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STATE of Vermont v. Michael LaBOUNTY.
¶ 1. Defendant Michael LaBounty appeals his conviction on two counts of grossly negligent operation of a motor vehicle. Defendant argues that the State could properly charge him with only one count of grossly negligent operation for a single act of negligent driving that resulted in serious bodily injury to two people. We reverse on one count and remand for further sentencing proceedings on the other.
¶ 2. Defendant was driving at an extremely high speed in St. Albans when he lost control of his vehicle and crashed, severely injuring his two passengers. Defendant was charged with two counts of grossly negligent operation under 23 V.S.A. § 1091(b), one for each injured passenger. The trial court determined, without objection, that it was appropriate to proceed on both counts, and a jury convicted defendant on both counts. The trial court imposed a sentence of twenty-four months to fifteen years on the first count, and a consecutive, suspended sentence of five to fifteen years on the second count.
¶ 3. Defendant contends that 23 V.S.A. § 1091(b) permits the State to charge only one count of grossly negligent operation for a single act of driving, regardless of how many injuries resulted from that act. Because defendant failed to object to the trial court's decision to allow the jury to consider both counts, we review this issue for plain error only. State v. Oscarson, 2004 VT 4, ¶ 27, 176 Vt. 176, 845 A.2d 337. “ ‘Plain error exists only in exceptional circumstances where a failure to recognize error would result in a miscarriage of justice, or where there is glaring error so grave and serious that it strikes at the very heart of the defendant's constitutional rights.’ ” Id. (quoting State v. Pelican, 160 Vt. 536, 538, 632 A.2d 24, 26 (1993)). We will reverse only where we find that the error affected defendant's substantial rights and had an unfair prejudicial impact on the jury's deliberation. Id.
¶ 4. The question defendant presents on appeal is one of statutory interpretation. Our goal in interpreting statutes is to give effect to the Legislature's intent. Town of Killington v. State, 172 Vt. 182, 188-89, 776 A.2d 395, 400-01 (2001). In interpreting a criminal statute, the rule of lenity requires us to resolve any ambiguity in favor of the defendant. State v. Goodhue, 2003 VT 85, ¶ 21, 175 Vt. 457, 833 A.2d 861. This includes ambiguity with respect to the number of offenses that can arise from a single transaction. See Bell v. United States, 349 U.S. 81, 84, 75 S.Ct. 620, 99 L.Ed. 905 (1955) (“[I]f Congress does not fix the punishment for a federal offense clearly and without ambiguity, doubt will be resolved against turning a single transaction into multiple offenses ․”).
¶ 5. The statute under which defendant was convicted provides in relevant part:
(b) Grossly negligent operation.
(1) A person who operates a motor vehicle on a public highway in a grossly negligent manner shall be guilty of grossly negligent operation.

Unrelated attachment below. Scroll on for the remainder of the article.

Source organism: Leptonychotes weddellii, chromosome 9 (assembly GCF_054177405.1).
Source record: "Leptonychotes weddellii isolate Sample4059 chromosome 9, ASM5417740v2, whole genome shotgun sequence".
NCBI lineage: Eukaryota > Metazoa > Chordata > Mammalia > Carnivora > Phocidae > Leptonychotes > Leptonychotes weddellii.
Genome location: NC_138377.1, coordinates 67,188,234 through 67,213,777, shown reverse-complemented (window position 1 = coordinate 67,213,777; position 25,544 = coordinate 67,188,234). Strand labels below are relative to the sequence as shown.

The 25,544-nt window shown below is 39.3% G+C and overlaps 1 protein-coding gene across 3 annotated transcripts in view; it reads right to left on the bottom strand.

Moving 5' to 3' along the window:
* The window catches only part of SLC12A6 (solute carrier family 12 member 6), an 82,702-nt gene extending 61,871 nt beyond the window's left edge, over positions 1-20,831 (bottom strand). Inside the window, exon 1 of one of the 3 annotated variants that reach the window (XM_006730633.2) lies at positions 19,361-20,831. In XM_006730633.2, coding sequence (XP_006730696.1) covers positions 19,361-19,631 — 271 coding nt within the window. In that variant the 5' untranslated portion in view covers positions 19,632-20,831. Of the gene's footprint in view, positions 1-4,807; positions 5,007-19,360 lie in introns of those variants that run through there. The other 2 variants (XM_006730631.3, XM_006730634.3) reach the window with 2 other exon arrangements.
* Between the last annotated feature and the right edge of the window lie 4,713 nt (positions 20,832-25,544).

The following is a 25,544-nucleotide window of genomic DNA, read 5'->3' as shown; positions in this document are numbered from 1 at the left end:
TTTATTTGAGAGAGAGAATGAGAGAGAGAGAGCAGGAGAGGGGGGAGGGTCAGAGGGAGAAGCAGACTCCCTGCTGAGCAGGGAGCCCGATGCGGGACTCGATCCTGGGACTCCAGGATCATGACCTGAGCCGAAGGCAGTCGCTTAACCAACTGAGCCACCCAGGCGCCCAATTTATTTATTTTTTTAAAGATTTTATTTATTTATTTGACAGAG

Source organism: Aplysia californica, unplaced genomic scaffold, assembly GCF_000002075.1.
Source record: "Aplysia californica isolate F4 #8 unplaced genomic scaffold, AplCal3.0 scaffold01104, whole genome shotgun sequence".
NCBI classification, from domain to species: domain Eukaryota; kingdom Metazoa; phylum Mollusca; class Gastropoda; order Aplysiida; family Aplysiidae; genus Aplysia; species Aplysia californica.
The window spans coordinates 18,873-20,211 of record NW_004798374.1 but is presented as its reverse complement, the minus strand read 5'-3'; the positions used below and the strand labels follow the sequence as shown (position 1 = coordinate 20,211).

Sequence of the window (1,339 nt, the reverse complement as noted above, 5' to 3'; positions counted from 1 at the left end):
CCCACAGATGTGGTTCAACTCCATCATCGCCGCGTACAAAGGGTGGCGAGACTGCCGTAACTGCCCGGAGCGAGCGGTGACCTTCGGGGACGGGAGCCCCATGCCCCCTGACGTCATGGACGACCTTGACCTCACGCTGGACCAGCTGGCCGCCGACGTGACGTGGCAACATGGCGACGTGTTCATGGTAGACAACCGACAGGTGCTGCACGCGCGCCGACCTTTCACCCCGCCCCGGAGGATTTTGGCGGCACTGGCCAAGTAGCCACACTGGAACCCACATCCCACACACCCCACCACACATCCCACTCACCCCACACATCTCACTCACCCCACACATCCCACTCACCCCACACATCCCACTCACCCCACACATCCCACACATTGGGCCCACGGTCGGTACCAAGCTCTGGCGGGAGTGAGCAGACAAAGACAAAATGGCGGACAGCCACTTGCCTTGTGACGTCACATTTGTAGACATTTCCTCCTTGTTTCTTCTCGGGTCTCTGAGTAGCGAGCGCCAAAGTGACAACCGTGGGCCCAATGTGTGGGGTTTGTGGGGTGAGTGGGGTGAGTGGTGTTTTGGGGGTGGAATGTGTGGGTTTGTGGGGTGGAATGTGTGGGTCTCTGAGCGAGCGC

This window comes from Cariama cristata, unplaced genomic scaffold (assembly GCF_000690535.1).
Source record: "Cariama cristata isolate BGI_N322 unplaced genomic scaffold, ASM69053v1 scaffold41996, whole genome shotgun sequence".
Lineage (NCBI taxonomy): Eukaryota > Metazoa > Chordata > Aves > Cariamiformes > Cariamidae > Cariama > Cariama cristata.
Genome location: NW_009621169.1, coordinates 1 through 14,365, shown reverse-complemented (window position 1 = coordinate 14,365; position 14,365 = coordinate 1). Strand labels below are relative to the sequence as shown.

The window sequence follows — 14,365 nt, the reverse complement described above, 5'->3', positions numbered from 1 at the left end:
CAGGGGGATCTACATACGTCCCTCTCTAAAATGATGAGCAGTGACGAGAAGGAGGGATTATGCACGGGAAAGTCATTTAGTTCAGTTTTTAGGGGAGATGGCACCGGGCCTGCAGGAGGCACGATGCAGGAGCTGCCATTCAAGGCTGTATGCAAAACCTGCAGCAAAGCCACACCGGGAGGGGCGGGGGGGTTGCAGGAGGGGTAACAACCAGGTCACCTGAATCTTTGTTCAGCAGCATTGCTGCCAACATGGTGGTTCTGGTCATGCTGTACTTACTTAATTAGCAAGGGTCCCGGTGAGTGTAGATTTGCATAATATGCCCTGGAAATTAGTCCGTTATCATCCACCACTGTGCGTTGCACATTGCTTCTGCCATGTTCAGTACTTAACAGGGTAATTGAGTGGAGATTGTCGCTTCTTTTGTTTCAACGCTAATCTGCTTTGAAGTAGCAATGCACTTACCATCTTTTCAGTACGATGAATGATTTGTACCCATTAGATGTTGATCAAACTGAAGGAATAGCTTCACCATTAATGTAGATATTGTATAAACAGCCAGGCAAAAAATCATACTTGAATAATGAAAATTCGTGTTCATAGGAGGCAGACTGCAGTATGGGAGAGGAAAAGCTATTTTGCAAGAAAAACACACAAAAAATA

(2) The standard for a conviction for grossly negligent operation in violation of this subsection shall be gross negligence, examining whether the person engaged in conduct which involved a gross deviation from the care that a reasonable person would have exercised in that situation.
(3) A person who violates this subsection shall be imprisoned not more than two years or fined not more than $5,000.00, or both. If the person has previously been convicted of a violation of this section, the person shall be imprisoned not more than four years or fined not more than $10,000.00, or both. If serious bodily injury as defined in section 1021 of Title 13 or death of any person other than the operator results, the person shall be imprisoned for not more than 15 years or fined not more than $15,000.00, or both.
23 V.S.A. § 1091(b). The statute does not explicitly address the issue of whether an operator of a vehicle is guilty of multiple offenses if multiple injuries occur. The key to determining the Legislature's intent in the absence of explicit guidance is whether “the actus reus prohibited by the statute-the gravamen of the offense-has been committed more than once.” Wilkoff v. Superior Court, 38 Cal.3d 345, 211 Cal.Rptr. 742, 696 P.2d 134, 137 (1985).
¶ 6. The question thus becomes whether the actus reus prohibited by the statute is the act of driving negligently, which defendant committed only once, or the act of causing serious injury, which defendant committed twice. The statute defines the act of grossly negligent operation in terms of driving, not in terms of the consequences that might result from driving negligently. A driver may be convicted of grossly negligent operation regardless of whether an injury occurs, or even whether an accident occurs. Violation of the statute turns entirely on whether the driver's conduct “involved a gross deviation from the care that a reasonable person would have exercised,” while injuries resulting from the driver's gross negligence serve only to enhance a convicted violator's punishment. 23 V.S.A. § 1091(b)(2)-(3). There is no question that defendant could be punished more severely for causing injuries than for deviating from the standard of care, but he was guilty of only one act of grossly negligent operation.